Today's Wall Street Journal has an article (may be gated) on a Pennsylvania state code-enforcement officer's shutting down the sale of homemade pies at a church in Rochester, PA:
On the first Friday of Lent, an elderly female parishioner of St. Cecilia Catholic Church began unwrapping pies at the church. That's when the trouble started.
A state inspector, there for an annual checkup on the church's kitchen, spied the desserts. After it was determined that the pies were home-baked, the inspector decreed they couldn't be sold. . . .
The problem is the pies are illegal in Pennsylvania. Under the state's food-safety code, facilities that provide food at four or more events in a year require at least a temporary eating and drinking license, and food has to be prepared in a state-inspected kitchen. Many churches have six fish fries a year, on Fridays during Lent. St. Cecilia's has always complied with having its kitchen licensed, so food made there is fine to serve. But homemade goods don't make the cut.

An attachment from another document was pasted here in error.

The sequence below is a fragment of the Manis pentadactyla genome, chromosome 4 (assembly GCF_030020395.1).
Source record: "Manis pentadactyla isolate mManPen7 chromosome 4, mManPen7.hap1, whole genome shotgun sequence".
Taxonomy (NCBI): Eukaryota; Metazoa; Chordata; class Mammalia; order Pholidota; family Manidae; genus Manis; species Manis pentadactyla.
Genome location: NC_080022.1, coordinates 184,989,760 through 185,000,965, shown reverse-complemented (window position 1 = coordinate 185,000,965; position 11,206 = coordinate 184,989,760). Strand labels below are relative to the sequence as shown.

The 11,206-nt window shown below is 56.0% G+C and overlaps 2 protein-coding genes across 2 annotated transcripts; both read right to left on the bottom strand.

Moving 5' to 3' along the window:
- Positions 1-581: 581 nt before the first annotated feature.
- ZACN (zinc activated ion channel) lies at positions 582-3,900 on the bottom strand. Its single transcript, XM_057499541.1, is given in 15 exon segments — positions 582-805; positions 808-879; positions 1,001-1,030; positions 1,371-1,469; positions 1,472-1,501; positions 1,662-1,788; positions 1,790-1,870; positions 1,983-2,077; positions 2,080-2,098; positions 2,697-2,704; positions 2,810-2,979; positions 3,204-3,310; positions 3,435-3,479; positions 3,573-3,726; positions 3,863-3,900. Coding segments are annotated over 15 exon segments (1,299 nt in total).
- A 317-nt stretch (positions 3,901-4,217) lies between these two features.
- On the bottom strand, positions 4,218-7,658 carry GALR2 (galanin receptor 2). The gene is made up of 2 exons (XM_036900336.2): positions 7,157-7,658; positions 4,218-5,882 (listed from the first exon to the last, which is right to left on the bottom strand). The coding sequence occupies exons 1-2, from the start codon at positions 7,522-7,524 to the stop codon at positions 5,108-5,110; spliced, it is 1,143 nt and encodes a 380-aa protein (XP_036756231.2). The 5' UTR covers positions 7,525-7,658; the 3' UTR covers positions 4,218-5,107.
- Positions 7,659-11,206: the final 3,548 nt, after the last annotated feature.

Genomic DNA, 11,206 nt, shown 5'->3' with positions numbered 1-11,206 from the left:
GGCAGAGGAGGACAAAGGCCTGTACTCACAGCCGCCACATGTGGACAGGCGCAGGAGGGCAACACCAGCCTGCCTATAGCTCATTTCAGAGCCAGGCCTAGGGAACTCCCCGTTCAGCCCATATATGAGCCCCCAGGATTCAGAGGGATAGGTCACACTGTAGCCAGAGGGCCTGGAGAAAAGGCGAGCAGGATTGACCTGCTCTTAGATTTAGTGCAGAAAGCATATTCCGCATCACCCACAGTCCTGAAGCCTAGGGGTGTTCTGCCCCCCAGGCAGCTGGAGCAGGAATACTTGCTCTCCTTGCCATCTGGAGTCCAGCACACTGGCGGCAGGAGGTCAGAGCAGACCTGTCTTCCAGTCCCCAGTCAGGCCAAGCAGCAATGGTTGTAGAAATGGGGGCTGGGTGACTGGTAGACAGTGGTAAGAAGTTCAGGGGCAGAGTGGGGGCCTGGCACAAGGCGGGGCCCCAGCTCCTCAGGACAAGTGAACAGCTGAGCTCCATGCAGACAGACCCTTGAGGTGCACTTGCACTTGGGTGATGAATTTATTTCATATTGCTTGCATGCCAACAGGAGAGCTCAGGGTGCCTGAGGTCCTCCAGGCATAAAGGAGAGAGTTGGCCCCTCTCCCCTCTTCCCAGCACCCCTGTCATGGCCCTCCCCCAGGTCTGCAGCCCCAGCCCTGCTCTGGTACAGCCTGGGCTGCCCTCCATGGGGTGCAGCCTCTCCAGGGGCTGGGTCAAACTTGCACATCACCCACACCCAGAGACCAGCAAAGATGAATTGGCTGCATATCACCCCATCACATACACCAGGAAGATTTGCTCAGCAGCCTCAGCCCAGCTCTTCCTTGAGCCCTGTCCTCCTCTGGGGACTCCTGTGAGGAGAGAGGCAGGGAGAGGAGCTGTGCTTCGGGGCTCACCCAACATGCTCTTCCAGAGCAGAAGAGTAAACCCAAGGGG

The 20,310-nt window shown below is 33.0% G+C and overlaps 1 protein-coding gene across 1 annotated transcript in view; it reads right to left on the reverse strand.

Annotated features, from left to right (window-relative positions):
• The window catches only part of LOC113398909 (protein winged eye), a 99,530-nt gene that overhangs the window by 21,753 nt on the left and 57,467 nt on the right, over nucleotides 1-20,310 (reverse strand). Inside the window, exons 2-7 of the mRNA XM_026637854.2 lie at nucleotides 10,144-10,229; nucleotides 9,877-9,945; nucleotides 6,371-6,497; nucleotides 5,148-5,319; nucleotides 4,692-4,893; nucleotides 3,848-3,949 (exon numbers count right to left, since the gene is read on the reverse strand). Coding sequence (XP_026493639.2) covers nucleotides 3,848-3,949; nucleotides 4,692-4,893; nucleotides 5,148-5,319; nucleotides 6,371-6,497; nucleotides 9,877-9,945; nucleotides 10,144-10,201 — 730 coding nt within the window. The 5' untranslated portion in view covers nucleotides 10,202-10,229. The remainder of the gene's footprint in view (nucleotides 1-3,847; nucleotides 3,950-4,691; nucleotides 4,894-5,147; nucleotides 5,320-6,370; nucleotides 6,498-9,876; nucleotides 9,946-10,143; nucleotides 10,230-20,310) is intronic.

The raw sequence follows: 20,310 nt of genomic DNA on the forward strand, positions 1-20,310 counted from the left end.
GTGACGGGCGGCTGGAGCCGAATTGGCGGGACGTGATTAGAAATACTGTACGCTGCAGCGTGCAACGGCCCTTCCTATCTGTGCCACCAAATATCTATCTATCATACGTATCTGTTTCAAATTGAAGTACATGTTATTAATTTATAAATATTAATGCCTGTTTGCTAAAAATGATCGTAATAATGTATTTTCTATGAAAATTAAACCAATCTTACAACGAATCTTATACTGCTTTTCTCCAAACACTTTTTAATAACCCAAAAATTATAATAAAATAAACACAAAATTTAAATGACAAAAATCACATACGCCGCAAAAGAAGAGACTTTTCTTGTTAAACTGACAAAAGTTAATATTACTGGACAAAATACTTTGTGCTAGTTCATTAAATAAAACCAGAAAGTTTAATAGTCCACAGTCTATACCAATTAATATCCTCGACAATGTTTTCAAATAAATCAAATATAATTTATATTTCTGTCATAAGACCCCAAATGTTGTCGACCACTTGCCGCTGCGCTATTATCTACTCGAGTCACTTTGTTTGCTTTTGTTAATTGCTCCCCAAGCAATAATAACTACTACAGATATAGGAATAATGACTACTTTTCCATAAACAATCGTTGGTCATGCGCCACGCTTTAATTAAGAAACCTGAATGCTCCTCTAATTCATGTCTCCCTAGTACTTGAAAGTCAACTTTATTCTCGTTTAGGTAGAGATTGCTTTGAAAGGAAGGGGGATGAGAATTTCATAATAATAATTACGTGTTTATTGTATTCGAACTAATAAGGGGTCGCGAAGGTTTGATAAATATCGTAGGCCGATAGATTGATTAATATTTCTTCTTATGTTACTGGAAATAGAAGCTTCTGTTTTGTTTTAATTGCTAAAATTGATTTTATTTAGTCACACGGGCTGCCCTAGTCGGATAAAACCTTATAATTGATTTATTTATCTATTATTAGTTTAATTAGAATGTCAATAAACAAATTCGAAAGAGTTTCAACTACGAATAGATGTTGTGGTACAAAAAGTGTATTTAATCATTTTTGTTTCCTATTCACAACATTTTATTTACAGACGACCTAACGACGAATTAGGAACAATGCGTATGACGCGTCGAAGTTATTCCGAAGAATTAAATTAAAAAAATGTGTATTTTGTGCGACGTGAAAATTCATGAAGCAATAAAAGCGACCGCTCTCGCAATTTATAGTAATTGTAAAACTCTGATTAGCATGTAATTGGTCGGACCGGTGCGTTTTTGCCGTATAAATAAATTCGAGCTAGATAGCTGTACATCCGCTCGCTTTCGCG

The article also includes a nice little lesson on how "safety" regulations become a weapon that private actors can wield indirectly against their competitors:
Mr. Chirdon [the PA Dept. of Agriculture's food-safety director] says the pie episode has shed light on an often-overlooked aspect of food safety. "I've gotten a lot of letters from churches that are tattletaling on churches down the street that aren't licensed and don't meet standards for food service."